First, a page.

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The Mediation Process

What is Mediation?

The following explanation of the mediation process will help you in deciding if mediation is right for you. The procedures discussed are those typically followed in the mediation of a dispute; however, every case is different and flexibility is key to the mediation process.

Mediation can best be described as an assisted negotiation process. The mediator is a neutral, unbiased, third party who is hired jointly by the disputing parties to help them reach a mutually acceptable resolution. The parties control the process and decide whether or not an acceptable settlement can be reached through the negotiation process. Mediators have no authority to make decisions for the parties or issue any orders; they help the parties reach their own agreement. Mediation can be conducted in person, or virtually through Zoom or similar platforms. 

Mediation is usually less formal than court or arbitration. Before mediation commences, the parties and the mediator may agree upon some basic ground rules that will be followed. The parties can arrange for the mediation to be conducted in a way that makes the most sense for them and the mediator based on the nature of the dispute. Mediation provides a forum for a confidential discussion of issues and allows for the free exchange of ideas. Therefore, the process allows the parties to determine their interests and a solution that satisfies those interests.

The mediator can be an invaluable resource to all participants in the mediation process. The mediation process is designed to keep the parties focused and moving forward to a mutually agreeable resolution of their disputes. In litigation matters, mediation can be very beneficial in simply assuring that the parties have a time when they are all focused on seeking a resolution of the case.

In many cases, the mediator will conduct telephone conferences with the parties or their counsel or will be provided with written position statements and relevant documents by the parties prior to the mediation. This provides the mediator with an understanding of the nature of the dispute and those issues that impact the parties’ positions in advance and allows the mediation to be as productive as possible.

Mediation can be conducted in a joint session with the mediator and the parties all in the same room discussing the dispute and attempting to identify potential resolutions. More often, the parties wish to be in different rooms and have the mediator meet with each party separately, communicating offers or proposals from each party to the other. The mediator often shuttles back and forth between the parties, delivering settlement proposals and messages from one party to the other. The mediator keeps information from the private sessions confidential unless he or she is authorized to disclose it. The mediator will often act as a “devil’s advocate” in these sessions to explore how realistic the positions of the participants are and the risks and benefits of either resolving or not resolving the dispute. The mediator often assists parties to prioritize their interests and options for settlement and assess the strengths and weaknesses of their positions.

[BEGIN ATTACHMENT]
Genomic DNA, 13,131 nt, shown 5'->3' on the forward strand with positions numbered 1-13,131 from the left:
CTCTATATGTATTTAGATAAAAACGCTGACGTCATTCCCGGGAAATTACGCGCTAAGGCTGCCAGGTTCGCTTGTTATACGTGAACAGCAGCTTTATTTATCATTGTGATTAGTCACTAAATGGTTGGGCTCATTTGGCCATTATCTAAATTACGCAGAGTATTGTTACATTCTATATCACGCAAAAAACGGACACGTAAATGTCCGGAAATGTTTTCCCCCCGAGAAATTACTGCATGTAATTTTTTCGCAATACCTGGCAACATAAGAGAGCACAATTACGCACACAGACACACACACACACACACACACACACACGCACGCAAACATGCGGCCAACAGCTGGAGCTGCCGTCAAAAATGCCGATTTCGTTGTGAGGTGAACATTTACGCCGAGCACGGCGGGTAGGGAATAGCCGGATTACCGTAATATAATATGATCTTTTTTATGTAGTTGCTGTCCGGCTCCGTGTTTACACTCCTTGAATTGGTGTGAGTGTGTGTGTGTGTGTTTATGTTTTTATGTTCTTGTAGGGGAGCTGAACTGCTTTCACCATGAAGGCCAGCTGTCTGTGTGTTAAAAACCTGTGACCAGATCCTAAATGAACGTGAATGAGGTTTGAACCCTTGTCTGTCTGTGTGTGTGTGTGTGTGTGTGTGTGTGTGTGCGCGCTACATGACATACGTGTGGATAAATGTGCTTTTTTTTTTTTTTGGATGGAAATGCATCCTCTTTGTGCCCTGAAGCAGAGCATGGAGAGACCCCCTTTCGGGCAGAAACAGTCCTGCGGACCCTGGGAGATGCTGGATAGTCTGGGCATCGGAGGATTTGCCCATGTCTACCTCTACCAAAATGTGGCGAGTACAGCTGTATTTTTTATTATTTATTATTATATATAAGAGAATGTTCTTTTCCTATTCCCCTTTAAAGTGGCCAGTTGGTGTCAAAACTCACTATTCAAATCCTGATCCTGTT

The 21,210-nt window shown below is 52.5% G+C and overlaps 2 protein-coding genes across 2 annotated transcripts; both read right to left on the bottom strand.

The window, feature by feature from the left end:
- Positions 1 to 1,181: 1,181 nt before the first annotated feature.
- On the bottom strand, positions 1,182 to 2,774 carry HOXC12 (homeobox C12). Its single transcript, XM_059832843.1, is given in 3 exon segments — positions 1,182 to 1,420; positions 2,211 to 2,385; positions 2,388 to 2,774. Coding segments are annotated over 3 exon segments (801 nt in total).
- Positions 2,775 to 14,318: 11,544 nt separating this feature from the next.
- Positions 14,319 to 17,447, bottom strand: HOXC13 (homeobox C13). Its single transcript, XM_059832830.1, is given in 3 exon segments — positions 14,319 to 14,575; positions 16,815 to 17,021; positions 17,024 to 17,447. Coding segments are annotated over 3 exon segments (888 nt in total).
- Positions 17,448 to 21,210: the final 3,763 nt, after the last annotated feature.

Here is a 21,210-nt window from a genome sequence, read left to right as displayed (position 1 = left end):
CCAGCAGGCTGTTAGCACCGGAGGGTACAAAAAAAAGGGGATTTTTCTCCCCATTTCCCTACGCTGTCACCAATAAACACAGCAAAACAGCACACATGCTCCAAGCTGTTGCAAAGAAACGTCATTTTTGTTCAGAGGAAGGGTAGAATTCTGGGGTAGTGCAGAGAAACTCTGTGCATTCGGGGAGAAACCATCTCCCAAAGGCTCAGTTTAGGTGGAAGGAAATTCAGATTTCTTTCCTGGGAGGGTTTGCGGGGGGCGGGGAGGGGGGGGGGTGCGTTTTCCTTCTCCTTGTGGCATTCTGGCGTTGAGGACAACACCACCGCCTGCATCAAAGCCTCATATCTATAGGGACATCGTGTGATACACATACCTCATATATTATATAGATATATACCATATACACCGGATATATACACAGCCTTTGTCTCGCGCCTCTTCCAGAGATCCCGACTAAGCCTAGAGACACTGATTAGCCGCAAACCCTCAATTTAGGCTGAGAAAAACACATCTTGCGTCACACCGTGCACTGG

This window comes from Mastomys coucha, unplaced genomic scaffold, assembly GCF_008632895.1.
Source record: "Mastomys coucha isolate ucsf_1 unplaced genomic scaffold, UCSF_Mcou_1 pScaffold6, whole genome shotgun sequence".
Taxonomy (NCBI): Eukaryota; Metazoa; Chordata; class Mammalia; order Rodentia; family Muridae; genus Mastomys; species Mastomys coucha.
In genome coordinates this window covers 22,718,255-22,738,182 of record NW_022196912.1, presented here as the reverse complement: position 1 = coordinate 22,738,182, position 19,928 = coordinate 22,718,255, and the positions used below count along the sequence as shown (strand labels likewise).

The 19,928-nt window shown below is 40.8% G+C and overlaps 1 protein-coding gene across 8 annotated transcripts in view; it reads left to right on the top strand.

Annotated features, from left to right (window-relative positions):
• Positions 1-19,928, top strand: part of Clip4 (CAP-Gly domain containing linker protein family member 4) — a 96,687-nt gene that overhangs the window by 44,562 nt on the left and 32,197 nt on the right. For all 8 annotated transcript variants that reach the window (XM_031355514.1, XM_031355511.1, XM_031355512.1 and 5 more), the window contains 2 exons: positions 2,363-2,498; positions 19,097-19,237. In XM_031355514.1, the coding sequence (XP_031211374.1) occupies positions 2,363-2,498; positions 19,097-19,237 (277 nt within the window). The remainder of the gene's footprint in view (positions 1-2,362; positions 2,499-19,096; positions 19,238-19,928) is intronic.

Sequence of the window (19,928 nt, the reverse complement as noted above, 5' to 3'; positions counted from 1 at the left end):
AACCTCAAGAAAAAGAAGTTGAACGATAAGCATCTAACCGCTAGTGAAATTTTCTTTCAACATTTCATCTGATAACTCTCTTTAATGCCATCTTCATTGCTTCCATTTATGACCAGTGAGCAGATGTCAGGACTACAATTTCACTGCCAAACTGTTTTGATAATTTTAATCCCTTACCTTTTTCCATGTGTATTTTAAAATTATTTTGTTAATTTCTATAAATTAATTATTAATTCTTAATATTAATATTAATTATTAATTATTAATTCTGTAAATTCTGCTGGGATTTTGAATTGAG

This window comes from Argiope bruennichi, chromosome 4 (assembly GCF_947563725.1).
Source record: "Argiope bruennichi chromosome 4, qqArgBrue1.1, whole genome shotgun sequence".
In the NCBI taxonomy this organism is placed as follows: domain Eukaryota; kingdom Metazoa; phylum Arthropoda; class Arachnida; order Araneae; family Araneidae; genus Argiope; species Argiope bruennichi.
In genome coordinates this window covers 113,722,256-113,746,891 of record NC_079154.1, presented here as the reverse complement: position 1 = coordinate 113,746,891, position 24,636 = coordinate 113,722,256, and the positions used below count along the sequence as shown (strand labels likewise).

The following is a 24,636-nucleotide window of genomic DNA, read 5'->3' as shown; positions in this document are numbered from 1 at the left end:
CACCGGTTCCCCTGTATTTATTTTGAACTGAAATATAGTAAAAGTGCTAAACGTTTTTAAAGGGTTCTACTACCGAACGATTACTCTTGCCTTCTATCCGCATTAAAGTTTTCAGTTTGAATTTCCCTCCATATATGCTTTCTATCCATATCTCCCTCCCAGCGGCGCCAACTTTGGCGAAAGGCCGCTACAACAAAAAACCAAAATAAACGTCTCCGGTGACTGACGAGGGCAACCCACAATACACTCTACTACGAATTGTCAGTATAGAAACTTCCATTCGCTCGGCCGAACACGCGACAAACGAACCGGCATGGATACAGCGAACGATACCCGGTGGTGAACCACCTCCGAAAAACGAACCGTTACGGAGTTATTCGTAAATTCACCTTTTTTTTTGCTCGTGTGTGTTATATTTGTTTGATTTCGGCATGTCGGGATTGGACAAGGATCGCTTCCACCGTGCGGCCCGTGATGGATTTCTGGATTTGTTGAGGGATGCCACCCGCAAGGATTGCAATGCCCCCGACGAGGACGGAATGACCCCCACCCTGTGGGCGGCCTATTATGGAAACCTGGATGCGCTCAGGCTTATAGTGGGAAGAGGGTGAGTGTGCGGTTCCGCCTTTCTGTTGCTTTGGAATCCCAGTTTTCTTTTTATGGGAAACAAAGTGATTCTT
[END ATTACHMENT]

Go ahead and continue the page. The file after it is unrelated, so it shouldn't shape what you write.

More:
If a settlement is achieved, the parties will usually prepare a written memorandum setting forth the key terms of the agreement for each party to sign. In some cases, if no agreement is able to be reached at the mediation, additional telephone conferences may follow the formal mediation session in a continued effort to resolve the dispute.

In some situations, mediation is a process used to start communication between parties who need to develop the ability to communicate on a regular basis, such as when working to resolve family disputes. The mediator acts as a communication tool between opposing interests attempting to bring them together by defining issues and eliminating obstacles to communication while guiding the process to reduce conflict.

By facilitating a productive environment for parties to express their needs and interests, discuss options and reach a mutually beneficial resolution, mediation can preserve important relationships. Mediators assure the fairness of the process, facilitate communication, and maintain balance in the process.

Ultimately, the goal of mediation, where possible, is to achieve “win-win” solutions.

What Kinds of Cases Can Be Mediated?

Mediation is a valuable option in nearly every kind of civil dispute. All levels of litigation matters can be resolved successfully through mediation. Even disputes that do not involve legal action can be good candidates for mediation. For example, family disputes or disputes between neighbors, that cause stress and tension, but do not merit a lawsuit, may be resolved by working with a mediator. Working with a mediator early may end a conflict before it escalates.

Most courts in Colorado have recognized the value of mediation and will order that the parties to lawsuits attend mandatory mediation before proceeding to a trial.

Mediation: About
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